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Parenting Teenagers With Depression During COVID-19

Signs to look for and what to do.

Key points

  • Many teens are struggling during the pandemic as they grieve the loss of important milestones and social interactions.
  • It is important to watch for red flags such as increased agitation, sleeping too much, weight loss or gain, low motivation, or an unusually messy bedroom.
  • Parenting your teen during this time should include asking questions, listening carefully, validating their feelings, and thanking them for sharing their thoughts.
Source: Sofia Alejandra/Pexels
Source: Sofia Alejandra/Pexels

Our teens are suffering. They have been suffering for the last year and as a parent, it is heartbreaking to watch our (bigger) babies hurt so badly. Our teens are grieving the loss of so many milestones such as graduations, dances, proms, field trips, athletic games and tournaments, school plays and theater, and the spontaneous social interactions that they crave and need.

As a parent of a tween and a full-blown teenager, I know that they can be surly and grouchy during the rare times that they arise from their rooms that are lit only with different-colored LED lights. Thus, making it even more difficult to know when your teen is really struggling vs. the usual presentation of a teen who is trying to separate and individuate from us, as their parents, and develop their own identity as an independent, new person.

Signs and Red Flags

As a parent, your biggest warning sign is the change in your child’s mood or behavior. Things to look for:

  • A higher level of agitation
  • A lower level of agitation or appeared resignation
  • Sleeping too much
  • Sleeplessness or insomnia (you hear your child awake around the house over the course of the night, e.g., 2 a.m.)
  • Eating too much; weight gain
  • Eating too little; weight loss
  • Not turning in assignments
  • Low motivation for academics and social interactions
  • Low energy
  • Skipping class—virtually or, if hybrid, refusing to go to school

Assess the Bedroom

As you are noticing, your tween or teen’s bedroom has become their “apartment,” their space that they guard and value for hours each day. Although it’s typical for a teen’s room to be messy, take note of the following:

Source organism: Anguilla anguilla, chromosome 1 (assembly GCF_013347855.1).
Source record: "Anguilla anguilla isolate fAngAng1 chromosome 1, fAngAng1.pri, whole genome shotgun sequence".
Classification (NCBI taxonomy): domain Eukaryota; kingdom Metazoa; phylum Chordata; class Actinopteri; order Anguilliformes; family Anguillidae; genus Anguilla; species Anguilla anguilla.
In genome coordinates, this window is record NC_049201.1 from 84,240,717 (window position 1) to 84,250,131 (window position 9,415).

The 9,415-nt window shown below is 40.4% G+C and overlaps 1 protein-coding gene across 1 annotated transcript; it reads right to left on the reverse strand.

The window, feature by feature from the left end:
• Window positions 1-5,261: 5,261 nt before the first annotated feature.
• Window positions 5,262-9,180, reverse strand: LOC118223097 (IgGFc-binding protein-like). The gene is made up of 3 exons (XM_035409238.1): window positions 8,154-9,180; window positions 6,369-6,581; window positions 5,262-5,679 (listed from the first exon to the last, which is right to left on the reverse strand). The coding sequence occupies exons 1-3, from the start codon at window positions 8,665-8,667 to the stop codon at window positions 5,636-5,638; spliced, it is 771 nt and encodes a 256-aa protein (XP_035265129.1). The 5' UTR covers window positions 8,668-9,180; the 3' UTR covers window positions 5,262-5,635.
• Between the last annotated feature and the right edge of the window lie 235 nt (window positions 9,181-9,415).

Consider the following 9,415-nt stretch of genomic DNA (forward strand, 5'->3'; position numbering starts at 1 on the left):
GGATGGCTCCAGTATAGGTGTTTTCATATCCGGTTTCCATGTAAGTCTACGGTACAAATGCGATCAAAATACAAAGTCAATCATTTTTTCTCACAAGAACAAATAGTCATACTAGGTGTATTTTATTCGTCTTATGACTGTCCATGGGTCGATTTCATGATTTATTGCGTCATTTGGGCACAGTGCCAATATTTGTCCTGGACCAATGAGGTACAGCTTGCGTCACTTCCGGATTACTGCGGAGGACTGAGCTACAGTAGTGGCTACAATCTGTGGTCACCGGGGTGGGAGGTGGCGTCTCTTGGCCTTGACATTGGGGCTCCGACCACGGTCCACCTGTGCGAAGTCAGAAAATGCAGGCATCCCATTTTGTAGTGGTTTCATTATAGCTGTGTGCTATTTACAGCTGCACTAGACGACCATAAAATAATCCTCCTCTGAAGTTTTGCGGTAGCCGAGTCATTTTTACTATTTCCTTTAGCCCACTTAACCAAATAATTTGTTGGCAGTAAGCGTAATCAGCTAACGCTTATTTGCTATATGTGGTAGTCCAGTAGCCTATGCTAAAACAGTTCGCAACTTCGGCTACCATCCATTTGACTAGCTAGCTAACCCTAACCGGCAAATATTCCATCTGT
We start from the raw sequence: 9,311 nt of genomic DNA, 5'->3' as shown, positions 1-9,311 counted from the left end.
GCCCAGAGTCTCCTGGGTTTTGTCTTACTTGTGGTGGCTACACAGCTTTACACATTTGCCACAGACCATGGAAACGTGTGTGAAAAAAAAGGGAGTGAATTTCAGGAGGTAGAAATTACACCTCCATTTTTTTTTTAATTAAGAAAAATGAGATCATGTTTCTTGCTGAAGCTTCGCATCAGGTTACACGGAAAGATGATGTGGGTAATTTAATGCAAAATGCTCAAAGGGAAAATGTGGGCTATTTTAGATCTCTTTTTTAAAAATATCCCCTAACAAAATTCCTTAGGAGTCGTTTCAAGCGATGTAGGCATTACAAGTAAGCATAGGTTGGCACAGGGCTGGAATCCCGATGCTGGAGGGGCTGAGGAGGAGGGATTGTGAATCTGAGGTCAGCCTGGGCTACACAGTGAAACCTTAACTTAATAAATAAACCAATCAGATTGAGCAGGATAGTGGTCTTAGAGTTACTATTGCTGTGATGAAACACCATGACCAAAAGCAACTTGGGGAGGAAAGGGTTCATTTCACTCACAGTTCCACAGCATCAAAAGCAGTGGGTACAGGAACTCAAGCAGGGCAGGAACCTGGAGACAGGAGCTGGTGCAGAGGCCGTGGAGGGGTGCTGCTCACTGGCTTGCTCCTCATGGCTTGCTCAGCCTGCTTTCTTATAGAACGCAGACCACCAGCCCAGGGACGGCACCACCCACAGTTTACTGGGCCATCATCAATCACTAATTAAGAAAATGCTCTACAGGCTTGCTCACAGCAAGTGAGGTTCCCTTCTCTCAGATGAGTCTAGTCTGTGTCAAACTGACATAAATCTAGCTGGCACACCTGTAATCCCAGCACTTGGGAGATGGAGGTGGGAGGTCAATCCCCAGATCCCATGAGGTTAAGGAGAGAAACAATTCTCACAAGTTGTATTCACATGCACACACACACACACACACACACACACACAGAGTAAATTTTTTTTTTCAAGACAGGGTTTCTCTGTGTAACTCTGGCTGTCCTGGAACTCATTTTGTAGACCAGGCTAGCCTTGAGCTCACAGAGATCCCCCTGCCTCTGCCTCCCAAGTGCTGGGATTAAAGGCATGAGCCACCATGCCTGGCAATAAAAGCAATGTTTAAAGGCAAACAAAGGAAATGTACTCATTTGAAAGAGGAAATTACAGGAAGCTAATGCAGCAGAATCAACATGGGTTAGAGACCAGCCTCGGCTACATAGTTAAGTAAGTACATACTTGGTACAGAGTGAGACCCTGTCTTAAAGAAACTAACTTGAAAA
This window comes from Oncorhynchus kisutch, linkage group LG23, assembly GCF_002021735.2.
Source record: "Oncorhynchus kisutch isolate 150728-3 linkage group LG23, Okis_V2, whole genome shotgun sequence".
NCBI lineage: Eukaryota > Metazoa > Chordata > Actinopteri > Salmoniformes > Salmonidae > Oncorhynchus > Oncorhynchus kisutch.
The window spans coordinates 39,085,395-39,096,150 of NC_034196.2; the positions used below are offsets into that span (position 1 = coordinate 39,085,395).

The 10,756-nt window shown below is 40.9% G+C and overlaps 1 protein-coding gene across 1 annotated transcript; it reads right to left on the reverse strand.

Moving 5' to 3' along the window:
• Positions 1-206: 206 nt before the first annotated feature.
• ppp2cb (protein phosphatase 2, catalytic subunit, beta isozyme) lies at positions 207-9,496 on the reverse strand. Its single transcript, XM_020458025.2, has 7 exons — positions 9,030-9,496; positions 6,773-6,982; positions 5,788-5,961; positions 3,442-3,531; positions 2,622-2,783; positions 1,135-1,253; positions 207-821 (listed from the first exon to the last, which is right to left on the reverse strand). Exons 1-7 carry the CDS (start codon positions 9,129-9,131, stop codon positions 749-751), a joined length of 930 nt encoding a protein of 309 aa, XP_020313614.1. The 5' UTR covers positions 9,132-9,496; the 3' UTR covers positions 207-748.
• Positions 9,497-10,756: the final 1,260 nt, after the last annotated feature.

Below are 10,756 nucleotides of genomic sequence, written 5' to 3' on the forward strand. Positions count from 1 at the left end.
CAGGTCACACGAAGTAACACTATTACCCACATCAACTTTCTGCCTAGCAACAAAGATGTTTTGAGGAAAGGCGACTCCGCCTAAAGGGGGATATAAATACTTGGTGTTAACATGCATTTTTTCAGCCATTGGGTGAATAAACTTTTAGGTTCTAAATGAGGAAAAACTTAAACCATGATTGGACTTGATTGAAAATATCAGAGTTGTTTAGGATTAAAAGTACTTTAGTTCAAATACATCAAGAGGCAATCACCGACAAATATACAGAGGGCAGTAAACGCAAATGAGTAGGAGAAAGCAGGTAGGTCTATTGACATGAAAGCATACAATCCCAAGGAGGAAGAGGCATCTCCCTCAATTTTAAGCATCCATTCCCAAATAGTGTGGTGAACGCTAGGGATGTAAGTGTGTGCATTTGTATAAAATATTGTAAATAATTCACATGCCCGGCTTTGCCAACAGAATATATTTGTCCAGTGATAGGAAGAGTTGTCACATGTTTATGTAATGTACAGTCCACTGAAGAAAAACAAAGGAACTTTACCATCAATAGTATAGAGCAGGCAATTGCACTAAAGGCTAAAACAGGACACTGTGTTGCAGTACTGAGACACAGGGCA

• Clothes scattered all over the room with little regard for what’s clean vs. dirty
  • Blinds are down and barely up
  • Burrowing under the covers for hours (to avoid interactions with teachers, parents, and friends)
  • Eating solely in their space
  • Piling up dishes and garbage in the bedroom

Advice For Parents

As parents, we may not fully understand how much our teens are hurting, especially when their words can be mean or hurtful to us. Instead, many parents end up taking privileges or electronics away, which further worsens the situation. Our teens then feel misunderstood, become more angry and hostile, and rebel even more as a way of letting us know they are unhappy. Our instinct may be to become more restrictive, but that approach just doesn’t work and will result in a large emotional gap between you and your child. Instead:

Ask Questions

Ask questions instead of telling your child what you think right away.

  • “Why do you think that happened?”
  • “Is there anything you think you can do about that?”
  • “What do you think?”
  • “How would you like to deal with this situation?”


  • Listen without interpreting or giving unsolicited advice.
  • Listen, really listen.
  • Try to say no more than two sentences overall.
  • Ask before you offer your thoughts or interpretations.
  • “Can I share my thoughts with you?”
  • “Can I tell you what I think?”
  • Add the caveat—“This is what I think but you will have to form your own opinion.”


  • “That sounds so difficult.”
  • “I’m sorry you’re feeling like this.”
  • “I’m sorry you’re going through this.”
  • “What can I do to help?”

Thank your teen for sharing his or her thoughts

Depressed teens tend to feel ashamed of their thoughts and worry about being wrong or “getting in trouble.” They put their own thoughts and opinions down for fear of upsetting another. But this burden and fear of another person becoming upset tends to turn into resentment and anger that will likely come out towards you, the parent. Thanking your teen makes them feel like their thoughts and feelings are valued and important to you, which is comforting and helps them to feel safe.

  • “Thank you for telling me what you think or how you feel.”
  • “I’m grateful that you shared this with me.”

If your teen continues to struggle, is engaging in self-harm, or is not responding to your parenting efforts, seek professional help through a psychologist for therapy, and a psychiatrist for consideration of medication.

To find a therapist, please visit the Psychology Today Therapy Directory.